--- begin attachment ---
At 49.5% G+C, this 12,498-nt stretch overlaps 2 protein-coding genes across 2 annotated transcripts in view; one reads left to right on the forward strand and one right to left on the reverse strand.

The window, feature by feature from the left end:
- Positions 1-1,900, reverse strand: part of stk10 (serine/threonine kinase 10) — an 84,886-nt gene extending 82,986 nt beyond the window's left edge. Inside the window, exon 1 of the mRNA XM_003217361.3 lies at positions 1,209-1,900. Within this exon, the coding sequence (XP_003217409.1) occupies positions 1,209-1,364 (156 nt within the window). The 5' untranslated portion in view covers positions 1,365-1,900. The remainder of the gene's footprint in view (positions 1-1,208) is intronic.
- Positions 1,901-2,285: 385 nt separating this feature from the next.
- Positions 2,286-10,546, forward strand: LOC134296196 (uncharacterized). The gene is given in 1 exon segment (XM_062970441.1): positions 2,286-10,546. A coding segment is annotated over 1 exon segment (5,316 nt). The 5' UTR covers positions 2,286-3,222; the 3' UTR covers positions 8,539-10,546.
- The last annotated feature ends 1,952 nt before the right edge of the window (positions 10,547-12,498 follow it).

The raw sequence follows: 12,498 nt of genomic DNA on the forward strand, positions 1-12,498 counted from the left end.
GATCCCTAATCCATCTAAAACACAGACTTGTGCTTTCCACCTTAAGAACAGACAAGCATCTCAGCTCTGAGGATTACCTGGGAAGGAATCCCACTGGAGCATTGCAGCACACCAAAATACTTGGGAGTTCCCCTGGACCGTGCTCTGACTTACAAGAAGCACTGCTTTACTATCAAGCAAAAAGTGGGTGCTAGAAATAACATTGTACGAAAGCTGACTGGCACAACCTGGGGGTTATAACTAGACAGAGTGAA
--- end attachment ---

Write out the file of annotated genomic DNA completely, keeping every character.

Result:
At 49.5% G+C, this 12,498-nt stretch overlaps 2 protein-coding genes across 2 annotated transcripts in view; one reads left to right on the forward strand and one right to left on the reverse strand.

The window, feature by feature from the left end:
- Positions 1-1,900, reverse strand: part of stk10 (serine/threonine kinase 10) — an 84,886-nt gene extending 82,986 nt beyond the window's left edge. Inside the window, exon 1 of the mRNA XM_003217361.3 lies at positions 1,209-1,900. Within this exon, the coding sequence (XP_003217409.1) occupies positions 1,209-1,364 (156 nt within the window). The 5' untranslated portion in view covers positions 1,365-1,900. The remainder of the gene's footprint in view (positions 1-1,208) is intronic.
- Positions 1,901-2,285: 385 nt separating this feature from the next.
- Positions 2,286-10,546, forward strand: LOC134296196 (uncharacterized). The gene is given in 1 exon segment (XM_062970441.1): positions 2,286-10,546. A coding segment is annotated over 1 exon segment (5,316 nt). The 5' UTR covers positions 2,286-3,222; the 3' UTR covers positions 8,539-10,546.
- The last annotated feature ends 1,952 nt before the right edge of the window (positions 10,547-12,498 follow it).

The raw sequence follows: 12,498 nt of genomic DNA on the forward strand, positions 1-12,498 counted from the left end.
GATCCCTAATCCATCTAAAACACAGACTTGTGCTTTCCACCTTAAGAACAGACAAGCATCTCAGCTCTGAGGATTACCTGGGAAGGAATCCCACTGGAGCATTGCAGCACACCAAAATACTTGGGAGTTCCCCTGGACCGTGCTCTGACTTACAAGAAGCACTGCTTTACTATCAAGCAAAAAGTGGGTGCTAGAAATAACATTGTACGAAAGCTGACTGGCACAACCTGGGGGTTATAACTAGACAGAGTGAA